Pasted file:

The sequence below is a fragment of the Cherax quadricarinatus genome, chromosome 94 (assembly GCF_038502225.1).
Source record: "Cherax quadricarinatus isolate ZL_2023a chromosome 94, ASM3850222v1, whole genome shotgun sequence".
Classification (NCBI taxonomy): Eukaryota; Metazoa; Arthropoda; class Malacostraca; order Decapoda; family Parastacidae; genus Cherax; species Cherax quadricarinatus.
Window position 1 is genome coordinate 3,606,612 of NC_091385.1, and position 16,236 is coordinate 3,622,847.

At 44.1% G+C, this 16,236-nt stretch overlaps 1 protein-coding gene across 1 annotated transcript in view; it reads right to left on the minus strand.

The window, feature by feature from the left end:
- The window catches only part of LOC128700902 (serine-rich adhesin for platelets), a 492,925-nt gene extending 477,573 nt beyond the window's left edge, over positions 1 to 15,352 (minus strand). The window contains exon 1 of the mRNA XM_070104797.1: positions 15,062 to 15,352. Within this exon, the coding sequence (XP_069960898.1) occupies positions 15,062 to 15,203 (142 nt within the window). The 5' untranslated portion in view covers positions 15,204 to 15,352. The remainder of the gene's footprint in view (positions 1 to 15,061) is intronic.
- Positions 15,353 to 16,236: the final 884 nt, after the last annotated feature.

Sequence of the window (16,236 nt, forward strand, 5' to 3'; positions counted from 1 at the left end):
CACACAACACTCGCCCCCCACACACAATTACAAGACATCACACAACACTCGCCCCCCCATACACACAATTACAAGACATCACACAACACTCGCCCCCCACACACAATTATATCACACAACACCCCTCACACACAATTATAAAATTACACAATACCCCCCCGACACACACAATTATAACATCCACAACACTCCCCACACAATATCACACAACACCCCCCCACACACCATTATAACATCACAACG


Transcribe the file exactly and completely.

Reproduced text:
The sequence below is a fragment of the Cherax quadricarinatus genome, chromosome 94 (assembly GCF_038502225.1).
Source record: "Cherax quadricarinatus isolate ZL_2023a chromosome 94, ASM3850222v1, whole genome shotgun sequence".
Classification (NCBI taxonomy): Eukaryota; Metazoa; Arthropoda; class Malacostraca; order Decapoda; family Parastacidae; genus Cherax; species Cherax quadricarinatus.
Window position 1 is genome coordinate 3,606,612 of NC_091385.1, and position 16,236 is coordinate 3,622,847.

At 44.1% G+C, this 16,236-nt stretch overlaps 1 protein-coding gene across 1 annotated transcript in view; it reads right to left on the minus strand.

The window, feature by feature from the left end:
- The window catches only part of LOC128700902 (serine-rich adhesin for platelets), a 492,925-nt gene extending 477,573 nt beyond the window's left edge, over positions 1 to 15,352 (minus strand). The window contains exon 1 of the mRNA XM_070104797.1: positions 15,062 to 15,352. Within this exon, the coding sequence (XP_069960898.1) occupies positions 15,062 to 15,203 (142 nt within the window). The 5' untranslated portion in view covers positions 15,204 to 15,352. The remainder of the gene's footprint in view (positions 1 to 15,061) is intronic.
- Positions 15,353 to 16,236: the final 884 nt, after the last annotated feature.

Sequence of the window (16,236 nt, forward strand, 5' to 3'; positions counted from 1 at the left end):
CACACAACACTCGCCCCCCACACACAATTACAAGACATCACACAACACTCGCCCCCCCATACACACAATTACAAGACATCACACAACACTCGCCCCCCACACACAATTATATCACACAACACCCCTCACACACAATTATAAAATTACACAATACCCCCCCGACACACACAATTATAACATCCACAACACTCCCCACACAATATCACACAACACCCCCCCACACACCATTATAACATCACAACG